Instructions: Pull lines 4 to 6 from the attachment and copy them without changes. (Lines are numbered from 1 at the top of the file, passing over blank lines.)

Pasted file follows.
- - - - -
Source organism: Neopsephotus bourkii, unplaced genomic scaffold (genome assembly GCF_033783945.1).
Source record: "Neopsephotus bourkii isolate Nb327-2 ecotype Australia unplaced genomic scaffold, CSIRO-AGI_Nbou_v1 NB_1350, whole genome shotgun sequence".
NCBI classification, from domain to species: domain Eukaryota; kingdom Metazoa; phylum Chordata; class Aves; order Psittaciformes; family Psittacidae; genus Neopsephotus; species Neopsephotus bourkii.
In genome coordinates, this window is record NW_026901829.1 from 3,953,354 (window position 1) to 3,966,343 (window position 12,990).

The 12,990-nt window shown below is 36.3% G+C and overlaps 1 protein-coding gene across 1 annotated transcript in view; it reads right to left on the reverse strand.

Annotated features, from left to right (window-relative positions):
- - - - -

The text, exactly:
In genome coordinates, this window is record NW_026901829.1 from 3,953,354 (window position 1) to 3,966,343 (window position 12,990).

The 12,990-nt window shown below is 36.3% G+C and overlaps 1 protein-coding gene across 1 annotated transcript in view; it reads right to left on the reverse strand.

Annotated features, from left to right (window-relative positions):